Followers of the Baha'i faith say the Islamic Republic has either arrested, summoned to court, put on trial or closed businesses of at least 20 Baha'i citizens just since the beginning of July.
The Worldwide Baha’i Community said in a statement published on July 20 that Tehran has intensified its systematic campaign to suppress the religious minority in recent weeks. The persecuted Baha’is in July were citizens of Shiraz, Tehran, Yazd and Bojnurd, it said.
According to the community, at least 44 Baha'is were detained, summoned to court, put on trial or given prison sentences, or had their homes searched in June.
Earlier in June, Radio Farda reported that 26 followers of the Baha'i faith, all of whom residing in the city of Shiraz in the southwestern province of Fars, were sentenced to 2-5 year in prison on charges of "conspiracy to disrupt internal and external security."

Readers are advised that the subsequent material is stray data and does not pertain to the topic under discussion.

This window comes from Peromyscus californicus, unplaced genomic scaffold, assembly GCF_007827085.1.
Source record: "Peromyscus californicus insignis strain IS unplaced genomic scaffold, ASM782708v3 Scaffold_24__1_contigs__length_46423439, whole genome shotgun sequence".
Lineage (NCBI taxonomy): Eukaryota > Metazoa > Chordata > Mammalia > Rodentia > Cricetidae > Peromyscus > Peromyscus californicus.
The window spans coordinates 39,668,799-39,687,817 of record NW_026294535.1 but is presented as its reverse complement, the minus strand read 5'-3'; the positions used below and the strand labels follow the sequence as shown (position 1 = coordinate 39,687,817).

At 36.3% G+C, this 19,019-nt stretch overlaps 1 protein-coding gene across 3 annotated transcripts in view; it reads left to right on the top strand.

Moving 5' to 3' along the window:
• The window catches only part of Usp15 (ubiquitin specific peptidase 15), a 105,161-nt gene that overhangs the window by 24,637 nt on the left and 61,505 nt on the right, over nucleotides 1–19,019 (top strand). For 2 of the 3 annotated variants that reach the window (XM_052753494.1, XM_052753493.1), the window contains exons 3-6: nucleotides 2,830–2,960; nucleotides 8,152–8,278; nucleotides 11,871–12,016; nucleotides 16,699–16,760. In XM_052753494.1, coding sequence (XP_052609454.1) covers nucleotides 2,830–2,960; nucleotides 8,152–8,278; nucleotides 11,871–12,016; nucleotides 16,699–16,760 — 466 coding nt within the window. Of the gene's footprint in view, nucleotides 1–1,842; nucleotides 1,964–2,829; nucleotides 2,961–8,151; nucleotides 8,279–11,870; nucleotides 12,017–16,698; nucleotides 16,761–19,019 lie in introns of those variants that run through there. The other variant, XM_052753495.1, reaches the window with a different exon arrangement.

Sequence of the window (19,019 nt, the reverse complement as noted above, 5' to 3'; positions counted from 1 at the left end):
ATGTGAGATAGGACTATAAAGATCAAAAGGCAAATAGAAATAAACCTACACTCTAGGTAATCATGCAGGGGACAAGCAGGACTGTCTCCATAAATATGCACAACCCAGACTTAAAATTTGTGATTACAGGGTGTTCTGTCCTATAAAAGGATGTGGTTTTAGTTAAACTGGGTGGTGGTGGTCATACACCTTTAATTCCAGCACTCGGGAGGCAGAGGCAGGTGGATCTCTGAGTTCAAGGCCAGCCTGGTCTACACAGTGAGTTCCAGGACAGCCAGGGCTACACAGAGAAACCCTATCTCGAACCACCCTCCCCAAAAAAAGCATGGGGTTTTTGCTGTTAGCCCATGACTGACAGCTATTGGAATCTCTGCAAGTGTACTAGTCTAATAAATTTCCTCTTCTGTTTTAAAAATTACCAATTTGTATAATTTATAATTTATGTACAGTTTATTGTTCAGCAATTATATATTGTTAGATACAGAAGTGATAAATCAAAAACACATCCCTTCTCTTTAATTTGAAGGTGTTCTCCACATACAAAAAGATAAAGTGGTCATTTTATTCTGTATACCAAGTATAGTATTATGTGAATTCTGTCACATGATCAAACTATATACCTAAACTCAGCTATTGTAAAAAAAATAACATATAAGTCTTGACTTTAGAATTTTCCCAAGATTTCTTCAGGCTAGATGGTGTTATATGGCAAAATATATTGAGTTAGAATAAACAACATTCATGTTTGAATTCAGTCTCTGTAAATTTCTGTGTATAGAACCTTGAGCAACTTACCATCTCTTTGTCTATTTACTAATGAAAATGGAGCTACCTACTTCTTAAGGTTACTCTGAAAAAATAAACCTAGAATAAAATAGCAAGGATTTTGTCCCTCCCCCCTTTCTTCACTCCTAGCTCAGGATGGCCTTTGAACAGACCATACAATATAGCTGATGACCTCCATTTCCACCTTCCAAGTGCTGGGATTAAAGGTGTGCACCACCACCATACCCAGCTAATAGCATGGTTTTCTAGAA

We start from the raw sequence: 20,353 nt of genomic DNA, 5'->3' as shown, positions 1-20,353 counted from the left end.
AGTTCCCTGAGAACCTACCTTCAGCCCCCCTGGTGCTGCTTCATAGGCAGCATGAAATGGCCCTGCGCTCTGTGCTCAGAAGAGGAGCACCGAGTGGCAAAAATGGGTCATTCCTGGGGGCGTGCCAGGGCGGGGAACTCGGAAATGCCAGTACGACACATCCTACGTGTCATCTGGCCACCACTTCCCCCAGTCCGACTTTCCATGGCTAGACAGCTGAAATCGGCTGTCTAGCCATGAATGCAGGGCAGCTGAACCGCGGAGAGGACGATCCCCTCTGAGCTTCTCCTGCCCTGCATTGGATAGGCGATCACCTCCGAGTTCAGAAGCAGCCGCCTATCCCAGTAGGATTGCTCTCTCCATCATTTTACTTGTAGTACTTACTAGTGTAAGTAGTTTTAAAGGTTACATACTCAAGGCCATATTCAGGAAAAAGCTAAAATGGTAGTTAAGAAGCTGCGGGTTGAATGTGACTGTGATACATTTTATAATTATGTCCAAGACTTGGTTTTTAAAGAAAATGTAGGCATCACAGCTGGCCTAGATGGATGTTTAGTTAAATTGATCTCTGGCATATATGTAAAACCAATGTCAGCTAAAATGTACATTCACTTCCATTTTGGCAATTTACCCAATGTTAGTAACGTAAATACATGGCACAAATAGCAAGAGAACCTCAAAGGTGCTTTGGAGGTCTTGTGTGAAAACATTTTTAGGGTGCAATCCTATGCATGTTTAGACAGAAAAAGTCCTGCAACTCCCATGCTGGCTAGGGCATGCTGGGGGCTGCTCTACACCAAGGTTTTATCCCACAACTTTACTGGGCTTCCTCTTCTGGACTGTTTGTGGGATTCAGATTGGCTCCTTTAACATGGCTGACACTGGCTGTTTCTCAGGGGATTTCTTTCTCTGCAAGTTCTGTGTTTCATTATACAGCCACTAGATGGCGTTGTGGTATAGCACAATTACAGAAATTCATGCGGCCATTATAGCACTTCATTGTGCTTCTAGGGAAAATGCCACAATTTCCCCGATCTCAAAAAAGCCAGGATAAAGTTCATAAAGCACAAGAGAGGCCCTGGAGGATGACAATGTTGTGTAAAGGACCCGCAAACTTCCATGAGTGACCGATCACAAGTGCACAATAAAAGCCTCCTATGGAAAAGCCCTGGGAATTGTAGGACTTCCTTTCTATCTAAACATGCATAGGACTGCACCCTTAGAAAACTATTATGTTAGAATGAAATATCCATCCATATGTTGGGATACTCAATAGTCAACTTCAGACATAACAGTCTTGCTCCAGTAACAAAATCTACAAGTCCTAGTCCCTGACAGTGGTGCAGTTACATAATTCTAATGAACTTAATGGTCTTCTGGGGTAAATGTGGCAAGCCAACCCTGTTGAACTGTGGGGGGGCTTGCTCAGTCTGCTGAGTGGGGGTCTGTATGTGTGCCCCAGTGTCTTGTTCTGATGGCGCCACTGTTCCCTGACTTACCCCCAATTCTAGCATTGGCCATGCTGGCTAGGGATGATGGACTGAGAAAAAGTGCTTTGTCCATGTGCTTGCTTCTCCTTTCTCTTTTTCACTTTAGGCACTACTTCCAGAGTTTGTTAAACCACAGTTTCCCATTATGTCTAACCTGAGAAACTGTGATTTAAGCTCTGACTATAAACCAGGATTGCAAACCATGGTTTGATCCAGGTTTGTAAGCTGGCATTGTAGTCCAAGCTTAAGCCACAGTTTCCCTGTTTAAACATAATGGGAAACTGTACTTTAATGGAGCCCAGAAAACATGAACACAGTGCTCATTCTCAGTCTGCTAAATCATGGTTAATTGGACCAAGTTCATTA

The 1979 constitution of the Islamic Republic recognizes only Islam, Christianity, Judaism and Zoroastrianism. Baha'ism, established as a new religion in Iran in 1863 by Baha'ullah, has always been deemed heretical by the Shia establishment and subject to intermittent bouts of political persecution.
Supreme Leader Ali Khamenei has on several occasions called the Baha'i faith a cult and in a religious fatwa in 2018 forbade contact, including business dealings, with followers of the faith.
Baha'is, who number around 300,000 in Iran, say their rights are systematically violated and they are often harassed, forced to leave their homes and businesses, and are deprived of government jobs and university education.